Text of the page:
Generally speaking from the human standpoint as the definitive host, the infective stage, in this case an egg (different infective stage compared to flukes) of the Hydatid tapeworm (Echinococcus granulosis and 3 other species) and all tapeworms eggs which humans shed in their stools, for that matter, are very highly resistant to dessication, chemical disinfection, and UV-C sterilization. IIRC, heat/boiling will do them in though. Basically, nothing the hiker will carry will kill the infective stage. It must be prevented from entering the water that will be drunk by means of filtration. You've got the size right, IIRC. I'd go a little smaller, like 20 microns for safety purposes, but perhaps I'm just being overly cautious.
As far as how a human generally gets infected with Hydatid tapes, here is how it occurs to the best of my recollection (its been over 30yrs since i studied parasitology, so you may want to verify this info):
0) wild canines or feral dogs get infected from eating infected animals like sheep, goats, cows, and also, wild herbivores like deer, moose, roos, etc.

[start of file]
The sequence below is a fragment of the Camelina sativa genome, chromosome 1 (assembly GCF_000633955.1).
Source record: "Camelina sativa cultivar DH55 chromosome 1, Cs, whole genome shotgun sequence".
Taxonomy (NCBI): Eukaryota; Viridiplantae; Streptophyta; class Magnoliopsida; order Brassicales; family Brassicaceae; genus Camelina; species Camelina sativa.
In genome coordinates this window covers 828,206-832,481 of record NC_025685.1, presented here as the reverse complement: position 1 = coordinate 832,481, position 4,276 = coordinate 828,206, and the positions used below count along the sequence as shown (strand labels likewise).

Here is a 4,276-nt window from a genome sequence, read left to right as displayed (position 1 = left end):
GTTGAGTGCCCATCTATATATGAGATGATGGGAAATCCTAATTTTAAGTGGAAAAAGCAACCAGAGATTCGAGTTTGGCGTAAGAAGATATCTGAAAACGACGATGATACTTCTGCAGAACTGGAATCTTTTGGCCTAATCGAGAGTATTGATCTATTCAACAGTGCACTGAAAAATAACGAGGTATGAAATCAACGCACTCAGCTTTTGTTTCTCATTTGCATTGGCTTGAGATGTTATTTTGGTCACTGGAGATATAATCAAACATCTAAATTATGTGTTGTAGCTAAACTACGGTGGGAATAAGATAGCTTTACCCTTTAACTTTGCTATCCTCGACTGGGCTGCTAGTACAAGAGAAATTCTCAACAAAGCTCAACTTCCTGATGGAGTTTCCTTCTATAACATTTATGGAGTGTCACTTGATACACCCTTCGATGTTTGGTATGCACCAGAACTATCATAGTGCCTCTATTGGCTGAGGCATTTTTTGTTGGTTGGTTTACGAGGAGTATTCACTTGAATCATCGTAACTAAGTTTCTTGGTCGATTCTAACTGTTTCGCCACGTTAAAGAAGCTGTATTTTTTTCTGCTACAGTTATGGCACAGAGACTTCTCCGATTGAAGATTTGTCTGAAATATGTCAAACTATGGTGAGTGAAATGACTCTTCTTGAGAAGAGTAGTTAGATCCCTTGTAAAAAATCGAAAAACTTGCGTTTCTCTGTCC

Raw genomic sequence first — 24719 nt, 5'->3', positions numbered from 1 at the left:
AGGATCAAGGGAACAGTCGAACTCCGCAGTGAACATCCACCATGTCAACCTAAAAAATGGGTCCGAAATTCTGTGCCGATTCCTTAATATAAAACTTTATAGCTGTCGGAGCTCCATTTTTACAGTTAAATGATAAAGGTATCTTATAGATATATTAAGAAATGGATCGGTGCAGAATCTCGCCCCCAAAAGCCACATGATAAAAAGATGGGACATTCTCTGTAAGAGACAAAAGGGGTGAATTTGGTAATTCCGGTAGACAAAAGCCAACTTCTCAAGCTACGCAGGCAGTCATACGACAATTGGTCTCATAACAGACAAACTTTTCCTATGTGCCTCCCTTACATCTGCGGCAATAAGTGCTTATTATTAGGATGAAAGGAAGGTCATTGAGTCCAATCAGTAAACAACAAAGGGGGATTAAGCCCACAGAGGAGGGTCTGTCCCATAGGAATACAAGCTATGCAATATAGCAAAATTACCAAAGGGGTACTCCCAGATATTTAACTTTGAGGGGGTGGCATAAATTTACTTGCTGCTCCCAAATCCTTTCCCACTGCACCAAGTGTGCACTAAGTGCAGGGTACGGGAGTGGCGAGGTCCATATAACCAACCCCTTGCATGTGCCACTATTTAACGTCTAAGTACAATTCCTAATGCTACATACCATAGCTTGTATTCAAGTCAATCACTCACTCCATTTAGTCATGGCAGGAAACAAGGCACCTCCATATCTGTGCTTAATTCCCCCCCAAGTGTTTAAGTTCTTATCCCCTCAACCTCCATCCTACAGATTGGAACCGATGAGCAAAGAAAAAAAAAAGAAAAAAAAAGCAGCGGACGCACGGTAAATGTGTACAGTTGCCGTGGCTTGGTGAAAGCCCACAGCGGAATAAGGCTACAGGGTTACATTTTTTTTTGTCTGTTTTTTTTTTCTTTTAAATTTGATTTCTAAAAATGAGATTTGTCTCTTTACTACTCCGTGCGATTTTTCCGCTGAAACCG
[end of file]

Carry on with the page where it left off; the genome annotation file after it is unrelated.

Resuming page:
1) infected canine defecates in water or run-off carries fecal matter and Hydatid eggs into a water source.
2a) a hiker drinks the unfiltered water from that contaminated source and ingests some eggs.
2b) the shepherd transfers eggs from their sheep/shepherd dog *BEEP*/fur/anal region to their lips/mouth via their fingers or an inanimate object. Possibly also, allowing an infected dog to lick your hands (and forgetting to scrub them good), or your lips (remember dogs have a penchant for licking their hintermost parts). I never let any dog lick my face and always wash my hands after they lick my hands or I pet them.
Flatworms have a complex life cycle with different stages. NOT ALL stages are capable of infecting the same species. "Different strokes for different folks", so to speak.
Ok, now here's the point you may want to verify. I'm not sure that eating infested, undercooked animal flesh will give us the infection. It's the wrong life cycle stage, IIRC - but, please verify this, but I don't recall that humans can be infected this way - IN THE CASE OF HYDATID TAPES - other parasites yes, e.g. Trichina spiralis, Taenia solium, etc. Definitely, contaminated water can lead to infection. Symptoms of the infection may not show up for up to 20yrs. As you are already aware, these little guys are different from the more common beef, pork, and fish tapeworms. They're very small and they leave the intestines and infect the liver, lungs, and brain, and possibly other organs (I'm forgetting now).
You're right. Don't mess with these little buggers. 12-18mos ago G.R., on these Forums alerted me to their presence at Isle Royale - didn't know, at the time, that Hyadatid tapes were also indigenous to that Park.
Enjoy Greece. We'll be here when you get back. Hope you don't mind sharing your adventures with us.